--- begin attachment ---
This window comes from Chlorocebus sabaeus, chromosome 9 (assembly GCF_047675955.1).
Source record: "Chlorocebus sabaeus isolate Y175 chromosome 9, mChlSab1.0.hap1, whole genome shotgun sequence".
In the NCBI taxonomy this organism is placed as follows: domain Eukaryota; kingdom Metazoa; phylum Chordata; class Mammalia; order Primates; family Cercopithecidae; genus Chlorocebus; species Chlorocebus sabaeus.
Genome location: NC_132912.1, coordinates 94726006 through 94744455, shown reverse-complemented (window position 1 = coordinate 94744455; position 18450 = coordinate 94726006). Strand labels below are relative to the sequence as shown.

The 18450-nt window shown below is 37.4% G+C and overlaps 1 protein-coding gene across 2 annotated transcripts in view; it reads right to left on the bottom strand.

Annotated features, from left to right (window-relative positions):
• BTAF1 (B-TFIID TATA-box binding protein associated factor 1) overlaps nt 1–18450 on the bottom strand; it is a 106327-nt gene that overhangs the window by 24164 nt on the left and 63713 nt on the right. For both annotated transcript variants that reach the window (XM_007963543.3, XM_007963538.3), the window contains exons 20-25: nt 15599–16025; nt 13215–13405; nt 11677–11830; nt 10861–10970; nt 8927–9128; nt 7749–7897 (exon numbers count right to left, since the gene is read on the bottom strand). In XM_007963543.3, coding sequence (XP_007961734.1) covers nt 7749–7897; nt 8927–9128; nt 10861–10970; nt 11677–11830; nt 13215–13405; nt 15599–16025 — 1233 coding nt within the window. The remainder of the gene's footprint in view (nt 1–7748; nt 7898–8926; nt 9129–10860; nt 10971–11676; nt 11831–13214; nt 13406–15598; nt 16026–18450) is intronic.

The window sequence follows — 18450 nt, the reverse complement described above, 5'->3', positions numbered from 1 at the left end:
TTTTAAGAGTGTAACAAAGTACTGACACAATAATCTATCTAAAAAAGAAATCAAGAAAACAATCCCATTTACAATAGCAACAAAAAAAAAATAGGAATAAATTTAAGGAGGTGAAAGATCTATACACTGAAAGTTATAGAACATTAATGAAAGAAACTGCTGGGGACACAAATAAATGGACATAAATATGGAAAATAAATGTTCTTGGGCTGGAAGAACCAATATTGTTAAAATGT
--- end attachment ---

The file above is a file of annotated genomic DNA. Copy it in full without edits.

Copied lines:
This window comes from Chlorocebus sabaeus, chromosome 9 (assembly GCF_047675955.1).
Source record: "Chlorocebus sabaeus isolate Y175 chromosome 9, mChlSab1.0.hap1, whole genome shotgun sequence".
In the NCBI taxonomy this organism is placed as follows: domain Eukaryota; kingdom Metazoa; phylum Chordata; class Mammalia; order Primates; family Cercopithecidae; genus Chlorocebus; species Chlorocebus sabaeus.
Genome location: NC_132912.1, coordinates 94726006 through 94744455, shown reverse-complemented (window position 1 = coordinate 94744455; position 18450 = coordinate 94726006). Strand labels below are relative to the sequence as shown.

The 18450-nt window shown below is 37.4% G+C and overlaps 1 protein-coding gene across 2 annotated transcripts in view; it reads right to left on the bottom strand.

Annotated features, from left to right (window-relative positions):
• BTAF1 (B-TFIID TATA-box binding protein associated factor 1) overlaps nt 1–18450 on the bottom strand; it is a 106327-nt gene that overhangs the window by 24164 nt on the left and 63713 nt on the right. For both annotated transcript variants that reach the window (XM_007963543.3, XM_007963538.3), the window contains exons 20-25: nt 15599–16025; nt 13215–13405; nt 11677–11830; nt 10861–10970; nt 8927–9128; nt 7749–7897 (exon numbers count right to left, since the gene is read on the bottom strand). In XM_007963543.3, coding sequence (XP_007961734.1) covers nt 7749–7897; nt 8927–9128; nt 10861–10970; nt 11677–11830; nt 13215–13405; nt 15599–16025 — 1233 coding nt within the window. The remainder of the gene's footprint in view (nt 1–7748; nt 7898–8926; nt 9129–10860; nt 10971–11676; nt 11831–13214; nt 13406–15598; nt 16026–18450) is intronic.

The window sequence follows — 18450 nt, the reverse complement described above, 5'->3', positions numbered from 1 at the left end:
TTTTAAGAGTGTAACAAAGTACTGACACAATAATCTATCTAAAAAAGAAATCAAGAAAACAATCCCATTTACAATAGCAACAAAAAAAAAATAGGAATAAATTTAAGGAGGTGAAAGATCTATACACTGAAAGTTATAGAACATTAATGAAAGAAACTGCTGGGGACACAAATAAATGGACATAAATATGGAAAATAAATGTTCTTGGGCTGGAAGAACCAATATTGTTAAAATGT